Saturday, 8 October 2011

Macro: The Difference Race Makes

The diversity of the races is part of the reason why StarCraft 2 is such a great game, when you switch between races it quickly becomes apparent that you need to change your mindset to succeed; especially when playing as Zerg. In this article I will be discussing the differences in how the races macro. Macro is the encompasses the management of your economy, the building of your units and your overall strategy for the long term of the game. For the leagues up to platinum macro is the most important aspect of the game and above that it's still absolutely vital.

Terrans start the game with an economic disadvantage compared to the other two races as Protoss can chrono boost to get workers out quicker and Zerg can build multiple units at the same time. Shortly into the game however Terrans can build an orbital command which takes the same amount of time to make as two  SVCs but at the end gives an instant M.U.L.E. which effectively mines as much as two SCVs would over 90 seconds. Going through the maths it turns out that it only takes about three in game minutes to build a new command centre, upgrade it to an orbital command and get enough energy for two M.U.L.E.s; instantly covering the cost of the whole thing. Protoss and Zerg have no equivalent to the M.U.L.E., which quickly outweighs the economic advantage the other races have over Terran in the early game. Late game when a Terran is on four to six bases they can massively boost their mineral count, if they aren't scanning, whereas the other two races would have to use up supply on workers. In my opinion giving M.U.L.E.s an associated supply would limit their effectiveness in both the early and late game.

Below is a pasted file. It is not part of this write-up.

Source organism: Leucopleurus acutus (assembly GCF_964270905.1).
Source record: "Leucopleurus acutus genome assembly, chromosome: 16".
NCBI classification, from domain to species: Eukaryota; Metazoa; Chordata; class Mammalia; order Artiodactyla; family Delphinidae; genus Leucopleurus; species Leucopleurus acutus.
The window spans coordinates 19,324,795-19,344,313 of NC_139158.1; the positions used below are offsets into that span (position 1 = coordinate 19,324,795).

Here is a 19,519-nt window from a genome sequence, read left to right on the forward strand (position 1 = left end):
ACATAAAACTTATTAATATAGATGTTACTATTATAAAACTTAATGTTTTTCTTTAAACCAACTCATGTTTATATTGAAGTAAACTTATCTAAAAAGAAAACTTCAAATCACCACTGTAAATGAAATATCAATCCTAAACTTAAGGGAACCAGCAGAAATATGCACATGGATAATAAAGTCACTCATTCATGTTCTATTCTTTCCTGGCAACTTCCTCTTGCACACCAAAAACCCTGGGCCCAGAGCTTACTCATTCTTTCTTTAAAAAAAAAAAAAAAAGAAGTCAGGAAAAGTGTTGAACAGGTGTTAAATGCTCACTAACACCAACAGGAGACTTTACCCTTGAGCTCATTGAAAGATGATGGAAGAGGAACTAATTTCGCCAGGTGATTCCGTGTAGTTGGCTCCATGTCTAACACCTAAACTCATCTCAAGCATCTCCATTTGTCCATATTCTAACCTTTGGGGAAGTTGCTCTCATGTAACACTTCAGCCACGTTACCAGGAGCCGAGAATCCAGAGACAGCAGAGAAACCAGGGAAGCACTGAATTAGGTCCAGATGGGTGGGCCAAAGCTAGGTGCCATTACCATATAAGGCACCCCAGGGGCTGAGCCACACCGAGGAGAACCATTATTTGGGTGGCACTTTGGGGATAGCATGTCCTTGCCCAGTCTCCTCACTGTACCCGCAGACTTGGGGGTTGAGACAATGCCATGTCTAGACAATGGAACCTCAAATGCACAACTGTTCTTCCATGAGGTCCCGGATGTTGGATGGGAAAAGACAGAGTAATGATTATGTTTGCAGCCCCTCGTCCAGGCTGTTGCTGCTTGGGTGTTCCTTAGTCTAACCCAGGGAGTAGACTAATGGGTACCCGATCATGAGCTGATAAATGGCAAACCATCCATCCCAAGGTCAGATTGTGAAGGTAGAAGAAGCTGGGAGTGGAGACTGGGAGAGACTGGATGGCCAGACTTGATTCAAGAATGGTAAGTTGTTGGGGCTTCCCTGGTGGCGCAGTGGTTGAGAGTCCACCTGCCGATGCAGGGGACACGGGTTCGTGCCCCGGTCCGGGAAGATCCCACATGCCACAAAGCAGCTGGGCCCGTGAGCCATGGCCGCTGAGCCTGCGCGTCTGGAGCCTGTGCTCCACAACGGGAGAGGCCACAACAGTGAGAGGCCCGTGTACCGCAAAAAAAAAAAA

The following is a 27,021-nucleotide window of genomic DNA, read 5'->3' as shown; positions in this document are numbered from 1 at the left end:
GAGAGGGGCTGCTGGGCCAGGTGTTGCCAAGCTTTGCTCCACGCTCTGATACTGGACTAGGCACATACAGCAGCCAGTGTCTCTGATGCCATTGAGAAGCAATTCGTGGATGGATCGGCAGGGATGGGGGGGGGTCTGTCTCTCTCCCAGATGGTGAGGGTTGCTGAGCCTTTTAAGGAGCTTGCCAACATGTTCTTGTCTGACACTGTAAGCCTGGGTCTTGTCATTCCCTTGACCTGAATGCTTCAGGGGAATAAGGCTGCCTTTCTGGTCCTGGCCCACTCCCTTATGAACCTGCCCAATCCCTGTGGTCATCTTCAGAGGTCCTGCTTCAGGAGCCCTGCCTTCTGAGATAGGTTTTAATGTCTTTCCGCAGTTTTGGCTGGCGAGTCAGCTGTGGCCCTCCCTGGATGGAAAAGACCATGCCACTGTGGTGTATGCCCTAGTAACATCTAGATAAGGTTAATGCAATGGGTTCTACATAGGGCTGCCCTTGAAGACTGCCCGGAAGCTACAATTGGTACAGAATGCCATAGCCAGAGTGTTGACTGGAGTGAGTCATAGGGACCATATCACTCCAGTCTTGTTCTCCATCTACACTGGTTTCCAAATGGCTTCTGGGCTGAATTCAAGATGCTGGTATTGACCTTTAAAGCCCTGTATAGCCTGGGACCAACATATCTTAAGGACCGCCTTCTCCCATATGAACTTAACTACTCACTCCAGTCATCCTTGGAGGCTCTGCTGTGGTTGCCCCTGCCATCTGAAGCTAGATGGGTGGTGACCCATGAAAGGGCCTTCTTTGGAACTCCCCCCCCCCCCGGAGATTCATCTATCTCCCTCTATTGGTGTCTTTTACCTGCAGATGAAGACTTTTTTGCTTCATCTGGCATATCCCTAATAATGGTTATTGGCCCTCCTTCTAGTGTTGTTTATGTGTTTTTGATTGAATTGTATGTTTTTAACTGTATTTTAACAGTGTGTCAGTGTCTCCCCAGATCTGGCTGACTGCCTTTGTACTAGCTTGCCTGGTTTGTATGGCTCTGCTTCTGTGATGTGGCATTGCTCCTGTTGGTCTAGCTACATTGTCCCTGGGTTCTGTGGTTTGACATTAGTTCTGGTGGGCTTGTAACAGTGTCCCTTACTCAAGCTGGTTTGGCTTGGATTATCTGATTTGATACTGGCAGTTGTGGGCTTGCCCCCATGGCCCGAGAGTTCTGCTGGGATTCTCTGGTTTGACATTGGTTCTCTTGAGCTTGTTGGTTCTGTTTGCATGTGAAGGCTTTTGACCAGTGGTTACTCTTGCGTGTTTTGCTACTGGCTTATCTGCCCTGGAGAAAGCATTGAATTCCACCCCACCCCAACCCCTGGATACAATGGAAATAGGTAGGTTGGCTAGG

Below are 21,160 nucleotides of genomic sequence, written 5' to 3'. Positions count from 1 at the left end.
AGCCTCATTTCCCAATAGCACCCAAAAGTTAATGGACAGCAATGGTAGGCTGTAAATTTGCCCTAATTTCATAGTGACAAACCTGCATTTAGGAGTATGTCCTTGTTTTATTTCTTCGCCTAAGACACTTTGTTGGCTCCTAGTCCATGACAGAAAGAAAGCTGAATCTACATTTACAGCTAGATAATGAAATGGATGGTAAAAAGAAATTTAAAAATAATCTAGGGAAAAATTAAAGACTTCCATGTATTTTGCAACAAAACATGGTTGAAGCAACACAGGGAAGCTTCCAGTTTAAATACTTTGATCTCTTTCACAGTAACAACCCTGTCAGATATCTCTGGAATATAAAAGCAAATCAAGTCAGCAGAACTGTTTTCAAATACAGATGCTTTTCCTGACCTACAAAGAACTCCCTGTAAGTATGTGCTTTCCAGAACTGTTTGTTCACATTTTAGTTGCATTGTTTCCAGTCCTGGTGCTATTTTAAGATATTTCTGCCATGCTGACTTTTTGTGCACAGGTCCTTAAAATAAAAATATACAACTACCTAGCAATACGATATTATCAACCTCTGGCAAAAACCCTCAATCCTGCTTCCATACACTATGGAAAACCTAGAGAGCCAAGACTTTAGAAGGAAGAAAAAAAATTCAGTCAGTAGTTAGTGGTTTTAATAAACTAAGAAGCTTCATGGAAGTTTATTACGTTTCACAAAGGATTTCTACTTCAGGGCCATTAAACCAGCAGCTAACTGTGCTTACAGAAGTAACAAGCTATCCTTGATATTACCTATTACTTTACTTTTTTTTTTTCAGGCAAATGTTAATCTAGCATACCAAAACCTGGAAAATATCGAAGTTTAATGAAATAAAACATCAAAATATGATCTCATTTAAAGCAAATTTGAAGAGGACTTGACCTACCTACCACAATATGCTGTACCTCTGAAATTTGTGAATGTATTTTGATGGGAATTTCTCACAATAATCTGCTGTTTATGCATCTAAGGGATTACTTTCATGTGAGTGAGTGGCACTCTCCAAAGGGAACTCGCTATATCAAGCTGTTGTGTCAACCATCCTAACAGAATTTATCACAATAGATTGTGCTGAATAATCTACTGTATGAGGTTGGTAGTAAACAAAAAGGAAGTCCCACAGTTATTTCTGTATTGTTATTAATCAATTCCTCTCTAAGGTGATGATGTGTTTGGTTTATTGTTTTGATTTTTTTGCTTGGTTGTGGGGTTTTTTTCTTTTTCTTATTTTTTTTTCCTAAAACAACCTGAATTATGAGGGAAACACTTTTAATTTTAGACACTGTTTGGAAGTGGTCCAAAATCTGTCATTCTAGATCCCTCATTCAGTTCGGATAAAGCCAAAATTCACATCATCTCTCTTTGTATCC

Mass M.U.L.E.s can boost the Terran economy 

Terrans can save their expansions by repairing them or flying them away, so it's not as big a risk for them to expand as it is for a Protoss player to. If a Terran player puts down a planetary fortress with missile turrets they are pretty much safe from any form of harassment and it then takes a decent sized army to destroy a planetary without taking unacceptable loses. With the addition of siege tanks and bunkers Terrans can keep areas protected very effectively. On the other hand it's not such a big deal for a Zerg player to lose an expansion in the mid game onwards as they are cheaper to rebuild and Zergs often have a lot of spare minerals floating. In fact a Zerg will quite frequently sacreifice a base if it means that they can get better positioning or allow them to get more forces to attack. Zerg can also transfuse hatcherys to keep them alive if they have spare energy on their queens. The reason Protoss are often the most reluctant to expand, and have a lot of one or two base strategies, is because they have a harder time keeping their expansions safe. Regularly you see Protoss players throw down a couple of pylons and four or five cannons to defend an expansion, this costs a lot of money up front but still isn't very strong. Also Protoss armies are relatively immobile compared to the other two's so it takes longer for them to respond to drops or run-bys. A Zerg can send a lot of zerglings to keep the harassers busy before the main force arrives and the Terrans can stim marines to get them to defend quickly.